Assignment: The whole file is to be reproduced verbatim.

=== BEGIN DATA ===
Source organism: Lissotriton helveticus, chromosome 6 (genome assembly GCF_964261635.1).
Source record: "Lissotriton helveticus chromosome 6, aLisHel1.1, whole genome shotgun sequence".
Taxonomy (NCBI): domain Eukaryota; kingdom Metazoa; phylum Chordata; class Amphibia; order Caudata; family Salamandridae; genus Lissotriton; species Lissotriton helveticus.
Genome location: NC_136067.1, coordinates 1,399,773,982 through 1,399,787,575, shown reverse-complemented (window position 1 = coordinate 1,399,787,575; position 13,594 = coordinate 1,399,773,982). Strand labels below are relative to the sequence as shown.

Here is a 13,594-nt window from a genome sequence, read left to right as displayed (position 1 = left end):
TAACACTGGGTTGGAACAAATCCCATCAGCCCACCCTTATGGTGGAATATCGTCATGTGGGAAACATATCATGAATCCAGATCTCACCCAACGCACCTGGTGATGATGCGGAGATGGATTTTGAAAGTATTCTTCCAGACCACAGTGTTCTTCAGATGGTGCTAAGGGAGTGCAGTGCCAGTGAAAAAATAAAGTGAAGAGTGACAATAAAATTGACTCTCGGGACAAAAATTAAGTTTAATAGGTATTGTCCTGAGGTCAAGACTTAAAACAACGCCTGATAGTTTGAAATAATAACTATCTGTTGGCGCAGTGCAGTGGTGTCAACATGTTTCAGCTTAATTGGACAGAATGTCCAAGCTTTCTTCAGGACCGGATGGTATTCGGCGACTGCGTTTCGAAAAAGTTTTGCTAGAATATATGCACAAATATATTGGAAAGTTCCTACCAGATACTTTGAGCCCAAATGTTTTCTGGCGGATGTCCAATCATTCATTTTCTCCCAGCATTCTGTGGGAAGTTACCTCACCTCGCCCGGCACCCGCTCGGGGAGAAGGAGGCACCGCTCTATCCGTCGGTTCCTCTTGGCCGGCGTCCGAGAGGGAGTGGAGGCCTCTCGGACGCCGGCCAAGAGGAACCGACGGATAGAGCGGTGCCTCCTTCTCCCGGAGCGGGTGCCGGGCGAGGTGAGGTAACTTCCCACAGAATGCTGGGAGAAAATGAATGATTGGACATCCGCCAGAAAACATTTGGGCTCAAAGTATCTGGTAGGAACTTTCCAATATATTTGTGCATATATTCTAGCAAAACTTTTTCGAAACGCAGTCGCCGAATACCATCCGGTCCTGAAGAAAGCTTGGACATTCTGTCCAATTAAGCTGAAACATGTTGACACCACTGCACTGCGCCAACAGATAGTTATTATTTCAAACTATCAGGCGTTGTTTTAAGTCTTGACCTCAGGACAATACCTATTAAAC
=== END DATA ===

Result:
Source organism: Lissotriton helveticus, chromosome 6 (genome assembly GCF_964261635.1).
Source record: "Lissotriton helveticus chromosome 6, aLisHel1.1, whole genome shotgun sequence".
Taxonomy (NCBI): domain Eukaryota; kingdom Metazoa; phylum Chordata; class Amphibia; order Caudata; family Salamandridae; genus Lissotriton; species Lissotriton helveticus.
Genome location: NC_136067.1, coordinates 1,399,773,982 through 1,399,787,575, shown reverse-complemented (window position 1 = coordinate 1,399,787,575; position 13,594 = coordinate 1,399,773,982). Strand labels below are relative to the sequence as shown.

Here is a 13,594-nt window from a genome sequence, read left to right as displayed (position 1 = left end):
TAACACTGGGTTGGAACAAATCCCATCAGCCCACCCTTATGGTGGAATATCGTCATGTGGGAAACATATCATGAATCCAGATCTCACCCAACGCACCTGGTGATGATGCGGAGATGGATTTTGAAAGTATTCTTCCAGACCACAGTGTTCTTCAGATGGTGCTAAGGGAGTGCAGTGCCAGTGAAAAAATAAAGTGAAGAGTGACAATAAAATTGACTCTCGGGACAAAAATTAAGTTTAATAGGTATTGTCCTGAGGTCAAGACTTAAAACAACGCCTGATAGTTTGAAATAATAACTATCTGTTGGCGCAGTGCAGTGGTGTCAACATGTTTCAGCTTAATTGGACAGAATGTCCAAGCTTTCTTCAGGACCGGATGGTATTCGGCGACTGCGTTTCGAAAAAGTTTTGCTAGAATATATGCACAAATATATTGGAAAGTTCCTACCAGATACTTTGAGCCCAAATGTTTTCTGGCGGATGTCCAATCATTCATTTTCTCCCAGCATTCTGTGGGAAGTTACCTCACCTCGCCCGGCACCCGCTCGGGGAGAAGGAGGCACCGCTCTATCCGTCGGTTCCTCTTGGCCGGCGTCCGAGAGGGAGTGGAGGCCTCTCGGACGCCGGCCAAGAGGAACCGACGGATAGAGCGGTGCCTCCTTCTCCCGGAGCGGGTGCCGGGCGAGGTGAGGTAACTTCCCACAGAATGCTGGGAGAAAATGAATGATTGGACATCCGCCAGAAAACATTTGGGCTCAAAGTATCTGGTAGGAACTTTCCAATATATTTGTGCATATATTCTAGCAAAACTTTTTCGAAACGCAGTCGCCGAATACCATCCGGTCCTGAAGAAAGCTTGGACATTCTGTCCAATTAAGCTGAAACATGTTGACACCACTGCACTGCGCCAACAGATAGTTATTATTTCAAACTATCAGGCGTTGTTTTAAGTCTTGACCTCAGGACAATACCTATTAAAC